Opportunity: In your modernized practice, you start the day consulting with a traveling patient via Skype, advising him to find local medical attention for what appears to be an allergic reaction. Between office visits, you remind patients via Facebook and Twitter that it is flu season and offer family discounts for flu shots, and you share and retweet reputable studies that support your views on childhood vaccines. You also ensure that patients’ test results are posted on your secure patient portal. You leave for dinner on time, knowing that you can check in on a vulnerable patient via video chat later in the evening. Your practice and reputation grow as patients spread the word about how accessible and proactive you are as a physician and how easy it is to deal with your practice.

3. Medical Advice

Got a symptom? Type it into Google, and you’ll get plenty of information about it. You’ll be served with legitimate-sounding websites, government-sponsored information, forums, doctors answering questions, and a bevy of other inputs.

That’s both good and bad. While some sites will reassure patients, other sites may scare them and send them in the wrong direction as they self-diagnose. For example, in many cases a curious red lump may be described as normal and something thousands of other people have experienced. On other websites patients may get a “could be cancer” page that ruins their night and leaves the healthcare provider to deal with the fallout.

A  study conducted in 2012 found that 80% of individuals between the ages of 18 and 24 would share information online and 90% would trust the information they found there. Veracity is an issue with almost any area of the internet, of course, but special care should be taken when seeking health advice, with patients doing due diligence to confirm these online “physicians” are reputable medical professionals with experience relevant to the advice they offer.

Risk: During a six-month period, three of your digitally connected patients demand CT scans in response to mild headaches, one patient insists his recent back pain requires an emergency MRI, a handful of patients criticize you—on social channels—for belittling their concerns when you asked them where they obtained their medical information, and a group of parents publicly and incorrectly includes you in a list of doctors whose views on childhood immunizations is not in keeping with the US Department of Health and Human Services’ National Vaccine Program office website.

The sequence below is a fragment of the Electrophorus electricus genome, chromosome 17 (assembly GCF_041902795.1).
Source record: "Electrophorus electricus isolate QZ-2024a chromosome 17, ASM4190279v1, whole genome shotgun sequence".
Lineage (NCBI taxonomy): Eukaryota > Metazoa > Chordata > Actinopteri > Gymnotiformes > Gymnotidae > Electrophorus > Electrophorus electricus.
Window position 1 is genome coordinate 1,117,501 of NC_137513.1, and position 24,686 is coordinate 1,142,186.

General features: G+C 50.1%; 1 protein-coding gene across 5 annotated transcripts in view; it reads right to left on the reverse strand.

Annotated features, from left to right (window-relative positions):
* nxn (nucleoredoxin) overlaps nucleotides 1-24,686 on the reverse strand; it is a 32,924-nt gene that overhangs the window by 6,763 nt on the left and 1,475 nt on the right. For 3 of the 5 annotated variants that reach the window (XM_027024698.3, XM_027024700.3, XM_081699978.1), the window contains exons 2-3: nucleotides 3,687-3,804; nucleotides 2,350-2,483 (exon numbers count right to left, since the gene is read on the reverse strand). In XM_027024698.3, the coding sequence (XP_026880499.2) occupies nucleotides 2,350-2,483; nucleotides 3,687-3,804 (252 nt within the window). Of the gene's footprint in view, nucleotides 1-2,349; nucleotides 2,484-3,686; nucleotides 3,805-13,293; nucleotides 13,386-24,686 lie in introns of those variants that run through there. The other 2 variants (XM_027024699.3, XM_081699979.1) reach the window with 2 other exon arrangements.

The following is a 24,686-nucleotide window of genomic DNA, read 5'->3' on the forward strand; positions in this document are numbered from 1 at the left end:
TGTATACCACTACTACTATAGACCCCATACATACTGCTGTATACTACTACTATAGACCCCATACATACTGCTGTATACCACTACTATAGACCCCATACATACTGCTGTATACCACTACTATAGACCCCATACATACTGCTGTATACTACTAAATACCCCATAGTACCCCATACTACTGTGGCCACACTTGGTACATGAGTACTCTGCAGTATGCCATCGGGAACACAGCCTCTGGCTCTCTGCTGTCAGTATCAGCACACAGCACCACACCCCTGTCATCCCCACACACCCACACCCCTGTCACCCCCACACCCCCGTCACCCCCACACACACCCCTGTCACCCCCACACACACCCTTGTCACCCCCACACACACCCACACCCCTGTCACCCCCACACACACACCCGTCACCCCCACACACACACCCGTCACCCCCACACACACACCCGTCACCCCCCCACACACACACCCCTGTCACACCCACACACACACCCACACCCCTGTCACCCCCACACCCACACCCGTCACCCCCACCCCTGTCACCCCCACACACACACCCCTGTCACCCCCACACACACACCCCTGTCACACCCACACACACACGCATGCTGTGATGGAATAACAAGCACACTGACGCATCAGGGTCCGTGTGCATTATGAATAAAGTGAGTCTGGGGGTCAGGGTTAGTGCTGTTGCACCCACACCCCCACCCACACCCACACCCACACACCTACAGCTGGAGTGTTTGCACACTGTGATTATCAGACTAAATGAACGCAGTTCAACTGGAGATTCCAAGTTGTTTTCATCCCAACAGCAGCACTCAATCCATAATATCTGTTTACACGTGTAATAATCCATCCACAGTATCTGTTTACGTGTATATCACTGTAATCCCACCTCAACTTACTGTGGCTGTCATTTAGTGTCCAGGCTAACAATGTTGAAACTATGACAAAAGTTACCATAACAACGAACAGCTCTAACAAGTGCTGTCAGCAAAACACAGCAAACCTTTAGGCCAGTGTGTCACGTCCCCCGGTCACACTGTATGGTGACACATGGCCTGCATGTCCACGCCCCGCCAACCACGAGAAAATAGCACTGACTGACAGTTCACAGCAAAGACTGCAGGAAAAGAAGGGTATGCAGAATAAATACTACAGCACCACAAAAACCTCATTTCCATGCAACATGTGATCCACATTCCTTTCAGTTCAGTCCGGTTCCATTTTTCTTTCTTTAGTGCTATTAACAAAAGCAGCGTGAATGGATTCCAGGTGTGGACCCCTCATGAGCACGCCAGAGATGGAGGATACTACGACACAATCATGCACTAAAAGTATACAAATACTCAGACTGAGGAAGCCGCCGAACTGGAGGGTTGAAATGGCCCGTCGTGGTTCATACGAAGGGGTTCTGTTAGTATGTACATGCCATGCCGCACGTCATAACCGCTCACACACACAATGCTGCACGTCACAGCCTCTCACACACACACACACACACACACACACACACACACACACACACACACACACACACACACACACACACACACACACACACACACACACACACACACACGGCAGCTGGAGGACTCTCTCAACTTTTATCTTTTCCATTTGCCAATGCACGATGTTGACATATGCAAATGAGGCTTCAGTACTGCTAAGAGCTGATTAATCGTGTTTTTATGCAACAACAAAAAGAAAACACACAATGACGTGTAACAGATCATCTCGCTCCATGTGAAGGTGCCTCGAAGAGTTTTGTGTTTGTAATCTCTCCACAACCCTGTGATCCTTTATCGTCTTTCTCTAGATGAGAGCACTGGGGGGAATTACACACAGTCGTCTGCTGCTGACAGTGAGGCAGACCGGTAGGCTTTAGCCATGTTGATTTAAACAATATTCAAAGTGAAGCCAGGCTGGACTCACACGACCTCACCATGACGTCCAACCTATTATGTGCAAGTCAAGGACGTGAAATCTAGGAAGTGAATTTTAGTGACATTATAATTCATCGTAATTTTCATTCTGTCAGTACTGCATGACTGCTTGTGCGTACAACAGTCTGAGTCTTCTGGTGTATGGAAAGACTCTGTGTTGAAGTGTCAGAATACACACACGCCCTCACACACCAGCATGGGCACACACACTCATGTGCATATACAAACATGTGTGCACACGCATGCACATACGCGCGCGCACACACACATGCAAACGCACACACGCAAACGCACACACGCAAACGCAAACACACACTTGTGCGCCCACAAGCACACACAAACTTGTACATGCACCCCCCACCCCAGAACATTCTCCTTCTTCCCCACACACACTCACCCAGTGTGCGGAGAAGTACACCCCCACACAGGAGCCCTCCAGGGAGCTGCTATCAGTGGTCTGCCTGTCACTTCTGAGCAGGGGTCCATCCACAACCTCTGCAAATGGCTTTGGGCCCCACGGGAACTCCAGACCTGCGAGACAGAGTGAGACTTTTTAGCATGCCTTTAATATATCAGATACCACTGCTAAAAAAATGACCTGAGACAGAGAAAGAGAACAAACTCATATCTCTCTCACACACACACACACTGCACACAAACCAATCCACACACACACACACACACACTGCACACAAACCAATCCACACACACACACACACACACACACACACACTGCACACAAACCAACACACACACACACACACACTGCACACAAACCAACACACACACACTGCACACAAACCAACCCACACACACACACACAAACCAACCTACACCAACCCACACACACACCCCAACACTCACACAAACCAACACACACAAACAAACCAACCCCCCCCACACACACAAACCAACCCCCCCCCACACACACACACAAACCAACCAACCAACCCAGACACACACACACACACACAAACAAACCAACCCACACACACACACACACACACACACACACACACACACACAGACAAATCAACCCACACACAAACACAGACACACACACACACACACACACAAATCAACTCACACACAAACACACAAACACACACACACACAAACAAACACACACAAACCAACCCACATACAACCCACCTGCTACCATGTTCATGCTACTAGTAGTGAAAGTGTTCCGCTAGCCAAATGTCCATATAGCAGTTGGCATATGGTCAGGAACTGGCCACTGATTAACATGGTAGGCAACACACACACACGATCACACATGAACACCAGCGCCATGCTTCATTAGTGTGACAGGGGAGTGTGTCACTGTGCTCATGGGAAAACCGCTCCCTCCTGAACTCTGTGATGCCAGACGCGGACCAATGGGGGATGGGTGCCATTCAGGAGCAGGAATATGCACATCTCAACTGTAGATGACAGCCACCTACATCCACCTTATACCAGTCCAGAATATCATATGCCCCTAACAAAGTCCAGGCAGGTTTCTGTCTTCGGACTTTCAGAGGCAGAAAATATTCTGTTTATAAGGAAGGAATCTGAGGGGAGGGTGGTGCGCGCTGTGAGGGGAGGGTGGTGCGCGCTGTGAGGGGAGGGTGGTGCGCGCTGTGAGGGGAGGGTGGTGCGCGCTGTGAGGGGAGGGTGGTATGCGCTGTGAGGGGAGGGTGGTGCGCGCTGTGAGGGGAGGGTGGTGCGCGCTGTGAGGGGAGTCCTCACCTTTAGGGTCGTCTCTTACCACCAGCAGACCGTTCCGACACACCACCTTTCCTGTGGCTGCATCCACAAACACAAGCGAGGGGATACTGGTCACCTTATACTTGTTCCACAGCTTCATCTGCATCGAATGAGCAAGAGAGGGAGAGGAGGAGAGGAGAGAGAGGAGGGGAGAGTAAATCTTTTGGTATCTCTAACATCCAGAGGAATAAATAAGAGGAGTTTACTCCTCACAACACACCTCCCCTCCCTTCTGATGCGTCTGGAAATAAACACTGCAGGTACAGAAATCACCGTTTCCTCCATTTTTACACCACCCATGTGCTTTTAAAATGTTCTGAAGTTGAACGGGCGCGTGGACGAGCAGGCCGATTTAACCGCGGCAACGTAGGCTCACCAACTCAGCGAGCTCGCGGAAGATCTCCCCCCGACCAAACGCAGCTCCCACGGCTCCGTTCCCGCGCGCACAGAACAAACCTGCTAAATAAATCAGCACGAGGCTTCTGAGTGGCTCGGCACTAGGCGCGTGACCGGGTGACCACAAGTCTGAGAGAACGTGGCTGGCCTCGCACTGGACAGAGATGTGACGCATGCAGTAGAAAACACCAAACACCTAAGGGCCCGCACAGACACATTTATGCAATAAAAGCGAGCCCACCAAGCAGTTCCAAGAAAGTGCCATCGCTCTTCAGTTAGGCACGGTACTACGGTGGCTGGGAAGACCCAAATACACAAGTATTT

Opportunity: Knowing the risks involved in self-diagnosis, you and a member of your office staff regularly scan the most-popular health-related sites for misleading information and keep an updated list of reputable sites and relevant studies on your practice’s website and Facebook pages. Particularly dangerous claims are highlighted and when appropriate are debunked with reputable information. In addition, you post your own health content online and promote it via social channels, decreasing the chance that a misinformed patient will overlook a dangerous symptom or overreact to a benign one and increasing your brand as a trusted provider of healthcare information.


More and more healthcare is moving online, empowering patients by providing a channel for health education and literacy and increasing patients’ role in taking responsibility for their own health. The digital revolution also has made communication easier for both patient and provider. Physicians and their staffs, therefore, would be well served to be as technologically savvy as possible: healthcare providers must become active users of these disruptive technologies and make sure they are used effectively, securely, and ethically—not only for the sake of their patients but also for the sake of their own medical practice.

Roy Gum is an Oracle senior sales consultant and works closely with healthcare organizations to connect with patients in ways they never considered.